Wayward Lives, Beautiful Experiments
Wayward Lives, Beautiful Experiments which is subtitled Intimate Histories of Social Upheaval, examines the lives of various oppressed black women in Harlem and Philadelphia during the late nineteenth and early twentieth centuries. Many of these women were part of a fugitive movement of descendants of former slaves fleeing from the plantations of the south to the city in their quest for freedom.
Hartman is a thorough researcher and she culls stories of the lives of these women from rent collectors, surveys and monographs of sociologists, trial transcripts, slum photographs, reports of vice investigators, social workers and parole officers, all presenting, as the author rightly points out, as ‘problems’. She is not happy with the archives which she delves into because in the main they deal with one-sided accounts of the dominant over the dominated. Blacks were bartered as fungible commodities and treated hardly as human, and the self-righteous moralising of white people, which often condemned black people as licentious, ring hollow when you consider the poverty and hardship of their lives. Many of them were married but had no documents to prove it as they struggled in tenement dwellings with congestion, ‘the flesh-to-flesh intimacy that would make most white folks recoil’.
While many of Hartman’s insights are illuminating, the constant drumming of the same points time and time again in a repetitive and circumlocutory style of writing sometimes has the opposite of its intended effect and deadens the natural empathy of the reader, and is somewhat like watching endless reruns of the assassination of JFK or the 9/11 disaster. Also Hartman, no matter how well meaning she may be, makes many suppositions by attempting to enter the minds of these oppressed women in presuming to see what they see, or know what they think, as if she has a monopoly of their imaginations. Sometimes one wonders if the black women themselves had been allowed to tell their harrowing stories without the constant authorial interjections or at least with more understatement, would they have had greater impact, and it would have made for a tidier book.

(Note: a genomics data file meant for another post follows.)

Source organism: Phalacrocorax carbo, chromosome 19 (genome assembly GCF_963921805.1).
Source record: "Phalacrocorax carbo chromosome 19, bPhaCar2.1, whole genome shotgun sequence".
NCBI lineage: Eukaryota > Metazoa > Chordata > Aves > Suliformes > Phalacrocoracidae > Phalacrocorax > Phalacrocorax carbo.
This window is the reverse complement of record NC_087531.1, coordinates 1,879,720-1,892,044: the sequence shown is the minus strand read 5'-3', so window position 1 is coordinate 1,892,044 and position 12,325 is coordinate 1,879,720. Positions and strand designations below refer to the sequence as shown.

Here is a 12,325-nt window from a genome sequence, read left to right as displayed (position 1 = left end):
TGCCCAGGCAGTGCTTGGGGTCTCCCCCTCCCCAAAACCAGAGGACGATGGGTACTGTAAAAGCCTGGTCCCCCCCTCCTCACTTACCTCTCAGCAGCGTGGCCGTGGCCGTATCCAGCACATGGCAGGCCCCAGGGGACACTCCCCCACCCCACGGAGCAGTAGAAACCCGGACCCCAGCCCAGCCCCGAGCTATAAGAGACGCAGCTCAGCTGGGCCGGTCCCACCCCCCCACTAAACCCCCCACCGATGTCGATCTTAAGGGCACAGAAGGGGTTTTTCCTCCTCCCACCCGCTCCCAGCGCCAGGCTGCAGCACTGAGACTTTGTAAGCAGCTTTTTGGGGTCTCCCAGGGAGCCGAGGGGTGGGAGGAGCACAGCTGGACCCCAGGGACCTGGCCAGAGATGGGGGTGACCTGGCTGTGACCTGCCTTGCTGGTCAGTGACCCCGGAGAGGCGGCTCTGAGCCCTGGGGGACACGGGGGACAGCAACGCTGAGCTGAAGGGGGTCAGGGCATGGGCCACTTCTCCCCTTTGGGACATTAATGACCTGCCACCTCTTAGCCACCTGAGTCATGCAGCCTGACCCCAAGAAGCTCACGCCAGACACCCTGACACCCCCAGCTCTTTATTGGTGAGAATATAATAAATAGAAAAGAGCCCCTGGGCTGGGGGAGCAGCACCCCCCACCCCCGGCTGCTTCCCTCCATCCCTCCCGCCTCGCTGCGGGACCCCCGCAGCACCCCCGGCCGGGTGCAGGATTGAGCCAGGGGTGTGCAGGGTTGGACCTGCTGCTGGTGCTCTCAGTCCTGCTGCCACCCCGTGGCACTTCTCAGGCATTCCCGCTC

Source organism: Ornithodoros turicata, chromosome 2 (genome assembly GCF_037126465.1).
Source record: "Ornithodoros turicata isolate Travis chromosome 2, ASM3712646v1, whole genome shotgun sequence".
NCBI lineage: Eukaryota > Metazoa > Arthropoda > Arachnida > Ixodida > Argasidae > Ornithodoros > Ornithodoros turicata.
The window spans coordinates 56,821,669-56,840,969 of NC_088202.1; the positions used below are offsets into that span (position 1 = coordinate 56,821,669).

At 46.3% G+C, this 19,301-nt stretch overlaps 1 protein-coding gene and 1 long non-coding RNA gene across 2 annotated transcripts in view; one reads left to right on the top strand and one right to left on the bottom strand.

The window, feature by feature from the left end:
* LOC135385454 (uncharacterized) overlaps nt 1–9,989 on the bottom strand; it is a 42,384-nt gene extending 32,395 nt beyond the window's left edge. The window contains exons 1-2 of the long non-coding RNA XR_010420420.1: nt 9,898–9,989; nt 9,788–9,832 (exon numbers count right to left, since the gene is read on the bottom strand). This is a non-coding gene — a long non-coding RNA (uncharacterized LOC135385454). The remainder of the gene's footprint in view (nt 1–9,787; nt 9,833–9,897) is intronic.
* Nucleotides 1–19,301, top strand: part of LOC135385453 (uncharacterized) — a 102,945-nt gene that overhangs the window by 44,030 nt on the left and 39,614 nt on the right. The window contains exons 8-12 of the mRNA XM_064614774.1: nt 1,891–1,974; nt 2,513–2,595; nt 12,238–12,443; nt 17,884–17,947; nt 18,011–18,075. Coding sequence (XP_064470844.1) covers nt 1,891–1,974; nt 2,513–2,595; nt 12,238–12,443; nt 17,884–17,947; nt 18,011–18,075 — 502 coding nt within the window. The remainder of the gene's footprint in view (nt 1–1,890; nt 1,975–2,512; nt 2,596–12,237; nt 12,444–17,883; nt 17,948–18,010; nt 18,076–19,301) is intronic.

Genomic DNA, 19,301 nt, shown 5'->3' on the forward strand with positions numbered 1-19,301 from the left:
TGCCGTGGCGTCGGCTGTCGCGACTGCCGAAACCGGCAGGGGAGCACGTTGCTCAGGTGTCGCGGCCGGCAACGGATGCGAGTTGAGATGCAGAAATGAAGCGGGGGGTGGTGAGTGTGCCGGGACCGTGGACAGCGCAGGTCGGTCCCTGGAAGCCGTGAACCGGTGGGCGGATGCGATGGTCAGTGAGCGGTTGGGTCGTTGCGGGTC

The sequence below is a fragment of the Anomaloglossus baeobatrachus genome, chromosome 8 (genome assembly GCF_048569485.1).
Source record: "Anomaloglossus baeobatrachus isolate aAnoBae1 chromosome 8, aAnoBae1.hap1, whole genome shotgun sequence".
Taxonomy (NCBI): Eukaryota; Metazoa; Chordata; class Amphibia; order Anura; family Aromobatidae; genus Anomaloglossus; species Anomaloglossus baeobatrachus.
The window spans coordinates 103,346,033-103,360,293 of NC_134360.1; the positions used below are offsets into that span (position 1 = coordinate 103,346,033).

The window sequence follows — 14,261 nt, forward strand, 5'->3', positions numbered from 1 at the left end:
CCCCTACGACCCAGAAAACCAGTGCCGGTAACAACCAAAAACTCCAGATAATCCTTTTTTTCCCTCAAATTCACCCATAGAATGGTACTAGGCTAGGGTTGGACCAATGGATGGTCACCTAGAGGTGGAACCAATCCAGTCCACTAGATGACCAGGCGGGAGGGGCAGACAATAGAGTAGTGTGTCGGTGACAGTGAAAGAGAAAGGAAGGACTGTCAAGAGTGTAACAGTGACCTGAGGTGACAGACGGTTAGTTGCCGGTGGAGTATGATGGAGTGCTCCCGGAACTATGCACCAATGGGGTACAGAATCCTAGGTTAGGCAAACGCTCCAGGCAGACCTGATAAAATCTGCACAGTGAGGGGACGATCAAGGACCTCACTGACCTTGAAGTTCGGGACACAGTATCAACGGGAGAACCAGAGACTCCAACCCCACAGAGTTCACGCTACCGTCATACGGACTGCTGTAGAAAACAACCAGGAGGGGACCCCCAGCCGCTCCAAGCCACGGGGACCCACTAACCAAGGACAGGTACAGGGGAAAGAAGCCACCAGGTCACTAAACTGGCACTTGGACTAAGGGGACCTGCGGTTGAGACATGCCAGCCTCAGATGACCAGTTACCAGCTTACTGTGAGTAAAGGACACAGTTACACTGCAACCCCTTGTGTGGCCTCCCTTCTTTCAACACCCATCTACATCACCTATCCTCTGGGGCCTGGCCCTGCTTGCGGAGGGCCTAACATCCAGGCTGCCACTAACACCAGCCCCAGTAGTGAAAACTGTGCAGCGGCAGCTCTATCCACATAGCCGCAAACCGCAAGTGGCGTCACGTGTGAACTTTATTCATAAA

But despite the tautology, there is no denying the harsh and unjust treatment of many of the black women of the time. ‘They were treated less kindly than a stray dog, handled less gently than a mule.’ They were brutalized and abandoned by the law who could arrest a black person for even walking the streets or for what policemen deemed ‘taking up public space’. And ‘jump raids’ were a commonplace where plainclothes officers without a warrant broke into the homes of black people whom they considered suspiciously.
There is too much guessing however. For example a young woman Mattie’s migration from Virginia to New York prompts the author to suppose all the things she ‘would’ have done. And a whole chapter dedicated to the explanation of the word manual is insulting to a reader’s intelligence as if he or she could not figure out the nuances of meaning in the word. Cinema offered an opportunity to imagine a better world, and indeed some of the women did in fact make it as actors. There were some offers of work in the Lafayette Theatre but only if you were a h.y. —a high yellow as the degrees of blackness were coded. And some made it as dancers or singers such as Billie Holiday who with natural talent were able to free themselves from the ghetto where music and jazz in particular articulated the pain and pathos of their lives.
Blues, please tell me do I have to die a slave?
Do you hear me pleading, you going to take me to my grave.
Published in the Irish Examiner, 21/12/19